But if she was meant to cower and hide, to panic and pull Rusty from the witness stand, the letters had missed their mark, because she had no intention of doing either.
Rusty would testify against Phillip Stroh, and if she had to die or shoot someone to get him there, that's what she would do.
When her tea was made, she dropped into the seat at the head of the table and stared down into the mug for a long, long time.
The steam, the smell, the warmth all helped. She breathed deeply from the cup before drinking, and sipped before it was quite cool enough. It wasn't quite hot enough to blister her tongue, but it was too hot to drink comfortably. She did it anyway just for the sake of holding the mug in her hands.
When she was done, she rested her elbows on the table and buried her face in her hands in silent prayer.
Most people are not lucky enough to die at home in their own beds.
She woke with adrenaline singing through her blood and her heart pounding in answer, gasping in panic and all her senses on high alert even in sleepy disorientation.
Dimly, she heard a worried "Sharon?", but she was already turning, so quickly that she nearly knocked herself out of the chair. She caught herself on the edge of the table and gripped it hard, pushing herself upright as she stared at a startled Rusty without understanding what she was seeing.
He watched her with wide, worried eyes, a blanket in his hands.
"Rusty," she breathed, pressing a hand to her chest. She blinked at him several times in quick succession. "Rusty, what are you doing?"
"I-I'm sorry," he stammered. He edged a step back. "I got up to use the bathroom and I saw the light on, and then I saw you, and..."
Sharon's mind finally cleared away the last of her sleepy stupidity, and her eyes landed again on the blanket he held to his chest. "Oh, Rusty."
"I didn't mean to wake you," he offered.
"No," she said. "No, it's okay. I never meant to sleep here."
"Are... are you okay?"
Sharon raised her arms, reaching towards him, and he passed the blanket into her hands. She took it and hugged it close, lowering her chin to her chest even as she nodded. "Don't worry about me."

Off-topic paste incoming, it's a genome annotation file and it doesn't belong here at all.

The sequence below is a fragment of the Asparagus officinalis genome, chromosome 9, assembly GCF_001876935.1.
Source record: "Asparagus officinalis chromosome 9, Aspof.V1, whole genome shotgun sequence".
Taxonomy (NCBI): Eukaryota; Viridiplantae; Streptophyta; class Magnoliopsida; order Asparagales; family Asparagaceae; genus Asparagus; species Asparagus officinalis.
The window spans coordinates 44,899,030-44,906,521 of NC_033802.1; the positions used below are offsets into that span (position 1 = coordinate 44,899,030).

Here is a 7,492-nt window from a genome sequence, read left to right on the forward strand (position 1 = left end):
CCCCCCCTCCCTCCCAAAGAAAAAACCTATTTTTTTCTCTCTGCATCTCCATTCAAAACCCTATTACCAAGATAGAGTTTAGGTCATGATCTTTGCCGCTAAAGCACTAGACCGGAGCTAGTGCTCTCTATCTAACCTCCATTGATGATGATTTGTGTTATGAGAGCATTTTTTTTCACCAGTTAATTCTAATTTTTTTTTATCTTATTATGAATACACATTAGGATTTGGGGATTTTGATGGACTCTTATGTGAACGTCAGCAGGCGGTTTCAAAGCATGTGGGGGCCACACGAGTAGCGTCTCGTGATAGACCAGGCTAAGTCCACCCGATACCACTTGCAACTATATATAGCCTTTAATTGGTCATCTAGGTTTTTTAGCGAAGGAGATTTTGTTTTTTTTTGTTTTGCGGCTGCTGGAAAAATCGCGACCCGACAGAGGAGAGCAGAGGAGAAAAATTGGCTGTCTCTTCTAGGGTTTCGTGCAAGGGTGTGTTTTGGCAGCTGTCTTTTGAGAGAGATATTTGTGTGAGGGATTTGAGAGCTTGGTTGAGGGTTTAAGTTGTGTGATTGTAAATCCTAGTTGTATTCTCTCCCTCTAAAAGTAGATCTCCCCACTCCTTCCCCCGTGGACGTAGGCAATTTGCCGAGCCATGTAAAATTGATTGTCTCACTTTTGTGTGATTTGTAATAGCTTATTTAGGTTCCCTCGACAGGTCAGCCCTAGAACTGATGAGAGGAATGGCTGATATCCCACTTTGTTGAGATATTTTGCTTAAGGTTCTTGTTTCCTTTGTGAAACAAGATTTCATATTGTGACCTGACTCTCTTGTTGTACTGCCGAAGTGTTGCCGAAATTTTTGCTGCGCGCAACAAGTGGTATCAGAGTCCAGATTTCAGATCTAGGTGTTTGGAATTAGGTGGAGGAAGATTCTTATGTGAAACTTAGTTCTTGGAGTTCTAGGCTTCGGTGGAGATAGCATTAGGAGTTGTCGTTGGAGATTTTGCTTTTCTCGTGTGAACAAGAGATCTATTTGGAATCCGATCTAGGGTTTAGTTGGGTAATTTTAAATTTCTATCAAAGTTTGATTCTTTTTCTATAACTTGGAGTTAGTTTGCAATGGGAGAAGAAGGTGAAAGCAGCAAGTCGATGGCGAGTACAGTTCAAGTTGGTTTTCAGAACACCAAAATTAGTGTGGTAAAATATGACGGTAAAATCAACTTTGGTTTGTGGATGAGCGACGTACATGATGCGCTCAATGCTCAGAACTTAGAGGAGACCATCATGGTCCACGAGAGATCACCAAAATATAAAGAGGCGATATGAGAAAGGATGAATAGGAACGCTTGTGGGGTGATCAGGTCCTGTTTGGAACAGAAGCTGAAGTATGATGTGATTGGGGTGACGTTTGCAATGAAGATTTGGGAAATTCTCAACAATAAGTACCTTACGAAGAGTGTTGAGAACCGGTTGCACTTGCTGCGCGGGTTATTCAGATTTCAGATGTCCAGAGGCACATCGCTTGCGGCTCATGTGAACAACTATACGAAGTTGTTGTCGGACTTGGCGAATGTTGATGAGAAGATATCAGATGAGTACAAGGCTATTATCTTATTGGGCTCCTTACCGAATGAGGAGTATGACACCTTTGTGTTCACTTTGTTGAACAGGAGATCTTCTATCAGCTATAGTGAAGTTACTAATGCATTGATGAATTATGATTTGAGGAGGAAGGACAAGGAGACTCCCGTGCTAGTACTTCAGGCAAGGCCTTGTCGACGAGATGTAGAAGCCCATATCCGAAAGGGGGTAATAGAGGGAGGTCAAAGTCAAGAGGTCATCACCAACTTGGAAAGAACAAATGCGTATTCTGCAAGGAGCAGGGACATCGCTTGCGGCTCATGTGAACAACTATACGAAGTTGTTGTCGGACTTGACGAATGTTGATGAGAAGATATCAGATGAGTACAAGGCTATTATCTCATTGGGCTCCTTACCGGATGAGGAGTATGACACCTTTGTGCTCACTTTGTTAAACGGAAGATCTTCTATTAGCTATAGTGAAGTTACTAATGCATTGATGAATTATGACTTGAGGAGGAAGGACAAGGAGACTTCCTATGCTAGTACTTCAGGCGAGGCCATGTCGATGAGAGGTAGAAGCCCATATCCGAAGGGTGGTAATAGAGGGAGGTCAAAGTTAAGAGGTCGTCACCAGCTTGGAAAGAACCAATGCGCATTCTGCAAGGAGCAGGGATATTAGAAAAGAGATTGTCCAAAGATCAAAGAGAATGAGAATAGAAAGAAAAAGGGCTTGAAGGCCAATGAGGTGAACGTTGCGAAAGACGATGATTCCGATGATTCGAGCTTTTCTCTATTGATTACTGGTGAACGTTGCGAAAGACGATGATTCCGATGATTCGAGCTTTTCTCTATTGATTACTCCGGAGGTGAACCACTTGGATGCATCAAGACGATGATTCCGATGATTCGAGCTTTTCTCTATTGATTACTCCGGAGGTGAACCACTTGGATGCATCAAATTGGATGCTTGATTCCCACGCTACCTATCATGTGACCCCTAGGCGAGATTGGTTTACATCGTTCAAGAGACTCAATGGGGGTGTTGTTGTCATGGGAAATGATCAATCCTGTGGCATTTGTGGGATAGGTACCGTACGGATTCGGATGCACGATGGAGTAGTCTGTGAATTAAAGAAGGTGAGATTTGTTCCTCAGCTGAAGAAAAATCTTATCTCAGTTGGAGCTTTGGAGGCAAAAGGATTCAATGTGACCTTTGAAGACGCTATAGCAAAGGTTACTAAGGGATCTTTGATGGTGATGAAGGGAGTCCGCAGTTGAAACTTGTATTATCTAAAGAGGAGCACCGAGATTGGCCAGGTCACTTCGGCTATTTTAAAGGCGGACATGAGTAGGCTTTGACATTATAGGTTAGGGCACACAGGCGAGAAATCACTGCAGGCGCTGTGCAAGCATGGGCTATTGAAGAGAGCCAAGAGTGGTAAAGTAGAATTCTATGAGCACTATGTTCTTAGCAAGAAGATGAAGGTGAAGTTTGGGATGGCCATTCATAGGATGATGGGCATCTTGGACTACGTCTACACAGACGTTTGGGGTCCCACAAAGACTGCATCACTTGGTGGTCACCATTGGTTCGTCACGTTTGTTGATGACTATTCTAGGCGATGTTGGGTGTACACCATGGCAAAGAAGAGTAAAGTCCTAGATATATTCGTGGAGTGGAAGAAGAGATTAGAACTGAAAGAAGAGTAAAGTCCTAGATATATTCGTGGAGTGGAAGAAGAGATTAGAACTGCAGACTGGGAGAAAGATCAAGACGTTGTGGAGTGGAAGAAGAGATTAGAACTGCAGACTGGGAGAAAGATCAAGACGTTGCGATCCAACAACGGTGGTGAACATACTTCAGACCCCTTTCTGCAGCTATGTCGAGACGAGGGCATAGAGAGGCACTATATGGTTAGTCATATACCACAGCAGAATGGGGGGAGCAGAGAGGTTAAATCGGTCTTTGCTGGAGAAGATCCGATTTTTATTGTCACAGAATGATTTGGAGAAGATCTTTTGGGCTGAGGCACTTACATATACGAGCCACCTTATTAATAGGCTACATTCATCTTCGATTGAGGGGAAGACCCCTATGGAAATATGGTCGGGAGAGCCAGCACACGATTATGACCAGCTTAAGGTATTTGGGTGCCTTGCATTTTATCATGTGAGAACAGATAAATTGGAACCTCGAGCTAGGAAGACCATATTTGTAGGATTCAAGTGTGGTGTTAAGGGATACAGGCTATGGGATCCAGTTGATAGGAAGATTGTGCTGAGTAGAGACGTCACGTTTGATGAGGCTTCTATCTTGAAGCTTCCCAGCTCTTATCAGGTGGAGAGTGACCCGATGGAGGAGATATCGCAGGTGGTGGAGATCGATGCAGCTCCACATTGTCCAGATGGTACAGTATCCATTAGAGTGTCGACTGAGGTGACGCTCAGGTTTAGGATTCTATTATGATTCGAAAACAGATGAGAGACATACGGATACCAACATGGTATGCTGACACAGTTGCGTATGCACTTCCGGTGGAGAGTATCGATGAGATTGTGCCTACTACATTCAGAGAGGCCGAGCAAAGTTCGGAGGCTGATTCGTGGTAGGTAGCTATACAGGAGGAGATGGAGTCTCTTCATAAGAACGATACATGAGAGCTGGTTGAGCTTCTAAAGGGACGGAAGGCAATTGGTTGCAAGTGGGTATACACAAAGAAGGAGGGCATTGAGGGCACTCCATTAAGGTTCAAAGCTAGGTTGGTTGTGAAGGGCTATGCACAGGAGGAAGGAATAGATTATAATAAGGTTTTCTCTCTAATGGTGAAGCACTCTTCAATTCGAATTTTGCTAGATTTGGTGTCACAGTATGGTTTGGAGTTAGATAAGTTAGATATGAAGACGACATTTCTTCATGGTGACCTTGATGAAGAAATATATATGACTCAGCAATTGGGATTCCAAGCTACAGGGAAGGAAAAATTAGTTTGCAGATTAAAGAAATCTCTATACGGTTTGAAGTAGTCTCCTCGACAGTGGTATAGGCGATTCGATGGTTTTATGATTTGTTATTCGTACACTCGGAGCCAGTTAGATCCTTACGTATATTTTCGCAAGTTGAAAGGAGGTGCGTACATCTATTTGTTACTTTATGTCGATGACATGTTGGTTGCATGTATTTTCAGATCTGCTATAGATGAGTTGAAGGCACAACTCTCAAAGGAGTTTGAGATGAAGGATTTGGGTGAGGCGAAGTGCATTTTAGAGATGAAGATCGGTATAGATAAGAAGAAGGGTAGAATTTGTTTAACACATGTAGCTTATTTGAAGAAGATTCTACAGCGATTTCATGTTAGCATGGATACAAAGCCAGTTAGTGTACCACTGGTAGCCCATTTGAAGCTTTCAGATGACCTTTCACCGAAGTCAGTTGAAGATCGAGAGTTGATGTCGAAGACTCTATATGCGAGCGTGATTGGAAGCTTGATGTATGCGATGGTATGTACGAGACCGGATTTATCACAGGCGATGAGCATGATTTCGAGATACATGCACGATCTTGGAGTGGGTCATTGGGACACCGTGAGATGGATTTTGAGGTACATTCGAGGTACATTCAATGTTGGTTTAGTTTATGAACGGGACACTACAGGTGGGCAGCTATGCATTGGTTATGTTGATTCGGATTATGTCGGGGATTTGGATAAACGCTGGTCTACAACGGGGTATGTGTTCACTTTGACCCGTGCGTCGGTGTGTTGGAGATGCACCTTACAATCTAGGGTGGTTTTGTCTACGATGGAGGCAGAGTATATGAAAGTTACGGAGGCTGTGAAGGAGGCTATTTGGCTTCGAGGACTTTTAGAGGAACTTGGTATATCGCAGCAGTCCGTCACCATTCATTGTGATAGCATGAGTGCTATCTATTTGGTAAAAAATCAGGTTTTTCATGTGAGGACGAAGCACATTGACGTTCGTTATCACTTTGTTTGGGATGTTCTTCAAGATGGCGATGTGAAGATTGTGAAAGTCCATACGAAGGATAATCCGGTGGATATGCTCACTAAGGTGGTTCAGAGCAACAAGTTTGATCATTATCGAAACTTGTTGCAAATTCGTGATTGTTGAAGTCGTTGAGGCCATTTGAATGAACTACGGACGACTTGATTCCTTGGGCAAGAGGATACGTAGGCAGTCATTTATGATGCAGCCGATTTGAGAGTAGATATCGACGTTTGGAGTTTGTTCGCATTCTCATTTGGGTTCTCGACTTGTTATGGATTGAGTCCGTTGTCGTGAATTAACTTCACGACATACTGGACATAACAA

Rusty looked skeptical. "Did you get another case? I thought you went to bed hours ago."
"No," she said. She tried to smile at him in reassurance. "No case. I got up to make myself some tea and, as you can see, I must've dozed off for awhile."
"It's like two in the morning."
"A long while, then," she said, and rose with a wince. Stiffness had settled between her shoulder blades, and her knees cracked uncomfortably when she put her full weight on them. "Go back to bed."
He stood not quite close enough that she could call it hovering, but just shy of it. "Are you sure you don't... need anything?"
Tears burned her eyes without warning, and it was all she could do to hold them in. She curled her fingers into the blanket, swallowing hard against the choking pain in her throat. He was worried about her. He was worried about her.
"Go back to bed, Rusty," she repeated. It would've taken a greater effort than she was capable of to steady her voice, but she tried anyway.
"Now," she added, gently insistent in a tone she knew he would respond to. "I mean it."
Reluctantly, Rusty nodded.
"Thank you," she said, gentler still. "Good night."
"Night, Sharon," he said, but he turned to give her backwards glances all the way up the hall. Sharon watched him go, not quite smiling at the sight. It would've been sweet, under normal circumstances.
Satisfied that Rusty was where he should be, Sharon returned the blanket to the closet and retreated to her room. Her bed no longer seemed as welcoming as it once did, but she went to it anyway, and then she lay on her side, curled around her pillow, waiting with eyes wide open for sleep that was long in coming.